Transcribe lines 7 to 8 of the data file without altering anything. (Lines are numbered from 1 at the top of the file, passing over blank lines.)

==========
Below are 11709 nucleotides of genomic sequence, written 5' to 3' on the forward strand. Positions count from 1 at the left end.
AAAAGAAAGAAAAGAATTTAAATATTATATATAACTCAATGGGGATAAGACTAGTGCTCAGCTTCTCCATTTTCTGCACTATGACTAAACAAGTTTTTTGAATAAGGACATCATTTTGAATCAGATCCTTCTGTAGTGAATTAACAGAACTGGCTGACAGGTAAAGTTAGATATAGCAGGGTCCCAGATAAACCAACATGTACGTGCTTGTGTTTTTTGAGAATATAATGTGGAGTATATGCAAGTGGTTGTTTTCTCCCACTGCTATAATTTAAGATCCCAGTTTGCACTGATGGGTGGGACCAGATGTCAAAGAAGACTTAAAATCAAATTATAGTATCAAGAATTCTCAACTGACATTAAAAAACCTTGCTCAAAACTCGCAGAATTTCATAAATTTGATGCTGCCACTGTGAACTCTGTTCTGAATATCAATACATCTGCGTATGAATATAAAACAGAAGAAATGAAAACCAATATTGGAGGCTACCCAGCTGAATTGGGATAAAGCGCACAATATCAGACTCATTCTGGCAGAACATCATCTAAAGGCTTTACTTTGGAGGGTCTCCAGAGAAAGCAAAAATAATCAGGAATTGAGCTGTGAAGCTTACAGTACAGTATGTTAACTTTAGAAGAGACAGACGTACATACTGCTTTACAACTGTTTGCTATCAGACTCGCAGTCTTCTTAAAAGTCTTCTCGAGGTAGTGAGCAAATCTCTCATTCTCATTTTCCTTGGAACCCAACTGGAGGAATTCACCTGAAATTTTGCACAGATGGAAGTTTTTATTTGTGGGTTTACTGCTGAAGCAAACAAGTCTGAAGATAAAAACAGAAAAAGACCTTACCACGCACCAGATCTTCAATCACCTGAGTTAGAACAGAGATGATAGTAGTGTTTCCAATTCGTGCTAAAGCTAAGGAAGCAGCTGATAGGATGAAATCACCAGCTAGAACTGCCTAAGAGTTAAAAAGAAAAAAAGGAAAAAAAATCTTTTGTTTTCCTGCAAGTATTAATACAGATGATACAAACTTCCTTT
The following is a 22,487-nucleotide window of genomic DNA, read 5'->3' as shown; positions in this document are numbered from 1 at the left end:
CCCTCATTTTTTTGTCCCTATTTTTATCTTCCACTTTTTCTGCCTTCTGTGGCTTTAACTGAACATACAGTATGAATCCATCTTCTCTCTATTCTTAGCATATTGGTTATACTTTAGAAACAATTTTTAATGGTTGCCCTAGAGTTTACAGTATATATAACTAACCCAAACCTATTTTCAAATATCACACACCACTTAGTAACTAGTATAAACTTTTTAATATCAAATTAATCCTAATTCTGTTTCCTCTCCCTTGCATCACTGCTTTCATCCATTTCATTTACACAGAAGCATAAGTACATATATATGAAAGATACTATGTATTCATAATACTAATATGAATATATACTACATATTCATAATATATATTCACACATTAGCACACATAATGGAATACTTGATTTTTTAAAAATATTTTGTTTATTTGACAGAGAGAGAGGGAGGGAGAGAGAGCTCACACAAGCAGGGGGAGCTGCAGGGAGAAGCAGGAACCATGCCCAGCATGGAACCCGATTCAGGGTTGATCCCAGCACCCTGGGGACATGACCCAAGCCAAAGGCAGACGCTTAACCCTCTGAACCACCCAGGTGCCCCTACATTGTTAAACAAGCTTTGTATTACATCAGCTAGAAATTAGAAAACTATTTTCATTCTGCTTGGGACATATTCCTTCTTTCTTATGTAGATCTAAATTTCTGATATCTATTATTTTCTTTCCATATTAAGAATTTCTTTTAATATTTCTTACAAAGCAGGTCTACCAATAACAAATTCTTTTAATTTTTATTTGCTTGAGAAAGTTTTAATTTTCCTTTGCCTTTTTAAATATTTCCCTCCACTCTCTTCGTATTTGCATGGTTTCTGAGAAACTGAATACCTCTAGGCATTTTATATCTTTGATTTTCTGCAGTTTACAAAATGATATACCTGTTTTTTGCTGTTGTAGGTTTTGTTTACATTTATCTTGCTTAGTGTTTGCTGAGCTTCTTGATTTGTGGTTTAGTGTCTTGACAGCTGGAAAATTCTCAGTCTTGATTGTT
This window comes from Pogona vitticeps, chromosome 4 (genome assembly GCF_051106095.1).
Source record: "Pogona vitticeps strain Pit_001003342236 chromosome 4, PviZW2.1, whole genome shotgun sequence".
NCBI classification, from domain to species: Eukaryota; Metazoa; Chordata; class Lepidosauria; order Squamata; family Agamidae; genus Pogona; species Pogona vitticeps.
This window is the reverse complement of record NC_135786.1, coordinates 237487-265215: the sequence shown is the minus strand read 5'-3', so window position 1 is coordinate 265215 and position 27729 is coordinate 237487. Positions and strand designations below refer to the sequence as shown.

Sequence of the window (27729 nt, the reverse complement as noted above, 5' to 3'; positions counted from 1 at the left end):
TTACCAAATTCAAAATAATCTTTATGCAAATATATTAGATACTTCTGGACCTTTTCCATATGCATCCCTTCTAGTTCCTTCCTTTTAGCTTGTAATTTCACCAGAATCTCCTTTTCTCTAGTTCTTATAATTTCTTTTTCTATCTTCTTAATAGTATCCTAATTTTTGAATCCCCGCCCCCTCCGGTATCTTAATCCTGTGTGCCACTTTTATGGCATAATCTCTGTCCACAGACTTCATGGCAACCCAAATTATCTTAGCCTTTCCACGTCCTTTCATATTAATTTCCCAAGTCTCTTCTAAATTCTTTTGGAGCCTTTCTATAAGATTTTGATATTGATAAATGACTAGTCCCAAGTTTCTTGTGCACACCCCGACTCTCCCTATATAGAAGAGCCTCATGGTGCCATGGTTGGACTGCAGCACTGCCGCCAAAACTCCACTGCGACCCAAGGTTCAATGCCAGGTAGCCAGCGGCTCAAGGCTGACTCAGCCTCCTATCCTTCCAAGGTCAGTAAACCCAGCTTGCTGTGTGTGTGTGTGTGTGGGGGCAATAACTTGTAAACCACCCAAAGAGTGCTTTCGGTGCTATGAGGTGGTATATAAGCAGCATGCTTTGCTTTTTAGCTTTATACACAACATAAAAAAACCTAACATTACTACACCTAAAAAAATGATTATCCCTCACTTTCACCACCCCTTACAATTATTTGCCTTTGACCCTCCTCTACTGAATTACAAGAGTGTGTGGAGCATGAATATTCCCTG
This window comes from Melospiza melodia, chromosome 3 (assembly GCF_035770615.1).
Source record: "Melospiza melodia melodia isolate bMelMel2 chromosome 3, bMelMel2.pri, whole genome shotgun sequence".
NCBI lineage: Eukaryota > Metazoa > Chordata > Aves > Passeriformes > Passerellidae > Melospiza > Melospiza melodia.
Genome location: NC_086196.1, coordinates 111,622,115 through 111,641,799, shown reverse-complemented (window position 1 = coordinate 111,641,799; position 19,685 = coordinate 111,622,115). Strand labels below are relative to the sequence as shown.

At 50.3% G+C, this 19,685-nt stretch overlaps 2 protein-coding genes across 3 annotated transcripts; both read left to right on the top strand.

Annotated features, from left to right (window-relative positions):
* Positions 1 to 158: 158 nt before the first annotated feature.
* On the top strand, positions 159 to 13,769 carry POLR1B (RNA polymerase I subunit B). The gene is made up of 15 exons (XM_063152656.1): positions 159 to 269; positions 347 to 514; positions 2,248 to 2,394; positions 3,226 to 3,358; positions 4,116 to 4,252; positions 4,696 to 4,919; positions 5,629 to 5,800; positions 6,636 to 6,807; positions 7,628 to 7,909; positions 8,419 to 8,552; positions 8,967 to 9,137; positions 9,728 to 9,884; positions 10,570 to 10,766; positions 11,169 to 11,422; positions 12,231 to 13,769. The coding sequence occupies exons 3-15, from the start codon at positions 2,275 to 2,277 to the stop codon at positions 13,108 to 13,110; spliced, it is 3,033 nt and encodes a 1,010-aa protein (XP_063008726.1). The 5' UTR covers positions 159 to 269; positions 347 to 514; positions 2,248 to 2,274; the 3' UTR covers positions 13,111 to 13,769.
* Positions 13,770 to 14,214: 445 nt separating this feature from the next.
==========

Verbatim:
NCBI classification, from domain to species: Eukaryota; Metazoa; Chordata; class Lepidosauria; order Squamata; family Agamidae; genus Pogona; species Pogona vitticeps.
This window is the reverse complement of record NC_135786.1, coordinates 237487-265215: the sequence shown is the minus strand read 5'-3', so window position 1 is coordinate 265215 and position 27729 is coordinate 237487. Positions and strand designations below refer to the sequence as shown.